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Intervention Summary

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Cognitive Behavioral Social Skills Training

Cognitive Behavioral Social Skills Training (CBSST) is a psychosocial rehabilitation intervention designed to help middle-aged and older outpatients with schizophrenia and other forms of serious mental illness achieve their functioning goals related to living, learning, working, and socializing in their community of choice. The intervention integrates two components:

  • Cognitive behavioral therapy (CBT). Through the CBT component, consumers learn thought-challenging skills to help them correct inaccurate dysfunctional beliefs, including defeatist expectancies ("it won't be fun"), low self-efficacy ("I always fail"), anomalous beliefs ("spirits will harm me"), and ageist beliefs (e.g., "I'm too old to learn"), that interfere with goal-directed activities. This component includes compensatory aids to address the cognitive impairment associated with both aging and schizophrenia.
  • Social skills training (SST). Through the SST component, consumers learn communication skills and problem-solving skills, with a focus on using these skills to achieve their functioning goals. This component includes symptom management, communication role-play (including age-relevant situations, such as talking to a doctor about eyeglasses), and the use of social skills in problem solving (including age-specific scenarios, such as finding transportation and coping with hearing and vision problems).

CBSST is delivered by therapists primarily through 2-hour group psychotherapy sessions that occur once a week over 24-36 weeks, but the intervention also can be delivered through individual sessions or a combination of individual and group sessions. The intervention consists of three modules: cognitive skills, social skills, and problem-solving skills. The sequence of modules is delivered twice to compensate for cognitive impairment experienced by consumers and to provide them with a greater opportunity to practice and master skills; module repetition also improves self-efficacy for more experienced consumers who help newcomers.

CBSST should be delivered by mental health therapists who have experience working with the intervention's target population. A therapist training workshop and follow-up consultation are recommended to ensure that CBSST is delivered with the highest possible fidelity.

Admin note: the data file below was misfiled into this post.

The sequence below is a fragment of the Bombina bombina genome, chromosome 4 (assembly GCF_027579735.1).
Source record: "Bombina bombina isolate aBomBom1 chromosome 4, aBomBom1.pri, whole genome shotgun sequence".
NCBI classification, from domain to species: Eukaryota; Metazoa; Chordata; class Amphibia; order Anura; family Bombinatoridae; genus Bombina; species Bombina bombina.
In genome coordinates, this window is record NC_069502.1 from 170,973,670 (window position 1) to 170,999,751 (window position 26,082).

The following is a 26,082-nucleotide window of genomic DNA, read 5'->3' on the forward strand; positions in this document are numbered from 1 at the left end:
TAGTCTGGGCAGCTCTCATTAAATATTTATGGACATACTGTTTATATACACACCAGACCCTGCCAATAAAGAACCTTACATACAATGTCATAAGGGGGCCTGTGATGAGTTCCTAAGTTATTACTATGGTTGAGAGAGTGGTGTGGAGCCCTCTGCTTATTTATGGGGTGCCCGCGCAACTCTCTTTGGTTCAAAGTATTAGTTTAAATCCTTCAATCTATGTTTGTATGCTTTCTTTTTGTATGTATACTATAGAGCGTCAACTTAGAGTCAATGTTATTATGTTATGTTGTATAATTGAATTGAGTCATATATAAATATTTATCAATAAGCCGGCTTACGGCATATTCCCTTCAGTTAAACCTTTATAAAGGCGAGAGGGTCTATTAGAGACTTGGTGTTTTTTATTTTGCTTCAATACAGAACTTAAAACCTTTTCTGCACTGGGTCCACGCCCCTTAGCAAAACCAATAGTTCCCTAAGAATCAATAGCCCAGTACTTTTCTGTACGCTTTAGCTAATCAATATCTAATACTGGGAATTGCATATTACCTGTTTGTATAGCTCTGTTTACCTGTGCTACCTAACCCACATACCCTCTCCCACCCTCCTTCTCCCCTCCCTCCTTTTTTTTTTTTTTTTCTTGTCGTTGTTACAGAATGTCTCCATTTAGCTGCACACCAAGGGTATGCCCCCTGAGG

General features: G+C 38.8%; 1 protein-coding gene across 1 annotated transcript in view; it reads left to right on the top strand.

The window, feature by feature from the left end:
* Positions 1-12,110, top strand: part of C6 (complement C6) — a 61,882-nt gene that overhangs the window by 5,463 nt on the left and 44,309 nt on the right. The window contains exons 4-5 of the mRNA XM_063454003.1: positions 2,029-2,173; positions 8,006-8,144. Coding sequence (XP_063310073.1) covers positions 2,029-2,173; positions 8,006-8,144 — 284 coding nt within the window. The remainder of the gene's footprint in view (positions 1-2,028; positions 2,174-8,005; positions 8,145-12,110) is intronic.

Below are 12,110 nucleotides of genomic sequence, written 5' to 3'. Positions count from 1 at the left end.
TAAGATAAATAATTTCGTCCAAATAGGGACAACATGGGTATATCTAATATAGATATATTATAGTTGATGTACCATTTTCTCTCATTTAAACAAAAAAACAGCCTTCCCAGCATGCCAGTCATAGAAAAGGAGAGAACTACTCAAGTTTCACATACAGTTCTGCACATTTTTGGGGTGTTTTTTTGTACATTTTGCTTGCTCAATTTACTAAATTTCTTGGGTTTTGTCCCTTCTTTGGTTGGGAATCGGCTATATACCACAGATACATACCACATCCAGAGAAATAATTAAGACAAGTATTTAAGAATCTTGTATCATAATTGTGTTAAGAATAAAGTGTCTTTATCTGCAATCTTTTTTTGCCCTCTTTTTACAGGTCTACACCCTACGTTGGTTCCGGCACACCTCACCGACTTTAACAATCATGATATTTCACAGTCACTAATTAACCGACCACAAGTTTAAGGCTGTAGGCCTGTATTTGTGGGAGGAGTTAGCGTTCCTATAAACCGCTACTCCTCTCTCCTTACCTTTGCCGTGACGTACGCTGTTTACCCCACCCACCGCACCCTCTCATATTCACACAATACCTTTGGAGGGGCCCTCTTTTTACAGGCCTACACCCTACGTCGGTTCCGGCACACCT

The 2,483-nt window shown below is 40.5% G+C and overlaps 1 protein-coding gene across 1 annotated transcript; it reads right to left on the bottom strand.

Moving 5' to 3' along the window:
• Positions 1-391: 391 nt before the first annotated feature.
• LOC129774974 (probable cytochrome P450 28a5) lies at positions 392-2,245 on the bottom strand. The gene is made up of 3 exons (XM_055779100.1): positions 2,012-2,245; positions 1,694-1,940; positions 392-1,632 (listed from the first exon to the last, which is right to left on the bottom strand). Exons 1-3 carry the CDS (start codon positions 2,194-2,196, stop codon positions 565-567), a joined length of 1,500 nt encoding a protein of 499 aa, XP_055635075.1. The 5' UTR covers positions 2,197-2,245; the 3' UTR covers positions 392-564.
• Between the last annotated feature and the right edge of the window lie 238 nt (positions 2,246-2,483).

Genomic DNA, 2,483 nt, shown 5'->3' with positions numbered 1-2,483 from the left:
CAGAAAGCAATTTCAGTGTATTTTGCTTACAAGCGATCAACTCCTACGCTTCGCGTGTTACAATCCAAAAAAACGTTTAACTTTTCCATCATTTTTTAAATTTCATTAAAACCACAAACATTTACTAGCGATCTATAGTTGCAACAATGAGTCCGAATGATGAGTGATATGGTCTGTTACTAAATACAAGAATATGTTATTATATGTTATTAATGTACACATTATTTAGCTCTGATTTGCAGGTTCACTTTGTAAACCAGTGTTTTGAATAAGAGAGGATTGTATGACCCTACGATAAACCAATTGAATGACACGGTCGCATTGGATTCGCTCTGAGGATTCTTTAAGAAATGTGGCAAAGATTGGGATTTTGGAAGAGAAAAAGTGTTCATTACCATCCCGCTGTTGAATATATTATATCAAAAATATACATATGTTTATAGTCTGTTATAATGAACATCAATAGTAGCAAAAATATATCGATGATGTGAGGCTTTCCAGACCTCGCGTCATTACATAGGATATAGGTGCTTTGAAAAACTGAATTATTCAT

Descriptive Information

Areas of Interest Mental health treatment
Outcomes Review Date: February 2012
1: Psychosocial functioning
2: Acquisition of communication, problem-solving, and thought-challenging skills
3: Severity of symptoms

Review Date: November 2006
1: Psychosocial functioning
2: Symptom severity
3: Cognitive insight
4: Acquisition of communication, problem-solving, and thought-challenging skills
Outcome Categories Mental health
Quality of life
Social functioning
Ages 26-55 (Adult)
55+ (Older adult)
Genders Male
Female
Races/Ethnicities White
Race/ethnicity unspecified
Settings Residential
Outpatient
Geographic Locations Urban
Suburban
Implementation History CBSST was developed in 1999, and since then, it has been evaluated in three outcome studies in San Diego, California. CBSST has been implemented at 45 sites within the United States and internationally in Australia, Canada, Finland, France, Iceland, the Netherlands, Nigeria, Switzerland, and the United Kingdom. More than 1,000 consumers have received the intervention.
NIH Funding/CER Studies Partially/fully funded by National Institutes of Health: Yes
Evaluated in comparative effectiveness research studies: Yes
Adaptations No population- or culture-specific adaptations of the intervention were identified by the developer.
Adverse Effects No adverse effects, concerns, or unintended consequences were identified by the developer.
IOM Prevention Categories IOM prevention categories are not applicable.

Quality of Research
Review Date: February 2012

Documents Reviewed

The documents below were reviewed for Quality of Research. The research point of contact can provide information regarding the studies reviewed and the availability of additional materials, including those from more recent studies that may have been conducted.

Study 1

Granholm, E., Holden, J., Link, P. C., McQuaid, J. R., & Jeste, D. V. (in press). Randomized controlled trial of Cognitive Behavioral Social Skills Training for older consumers with schizophrenia: Defeatist performance attitudes and functional outcome. American Journal of Geriatric Psychiatry.  Pub Med icon

Supplementary Materials

Implementation of CBSST

Psychometric information for CBSST

Outcomes

Outcome 1: Psychosocial functioning
Description of Measures Psychosocial functioning was assessed using the Independent Living Skills Survey (ILSS), a 51-item self-report measure of 10 domains of functioning (e.g., hygiene, cooking, cleaning, health maintenance, money management, socialization, leisure activities, work, school). The ILSS was administered in an interview format to participants, who responded to each item by indicating whether it was performed (score of 1) or not performed (score of 0) or by selecting "not able to demonstrate" (e.g., for food preparation items when meals were provided by assisted living staff). The average score of available items was computed for each domain, and the average score (ranging from 0 to 1) of available domains was used in analyses. Domain scores were not computed if more than half of the items were missing or had "not able to demonstrate" as the response. If a participant's domain scores could not be computed for at least 7 of the 10 domains, those scores were omitted from analyses.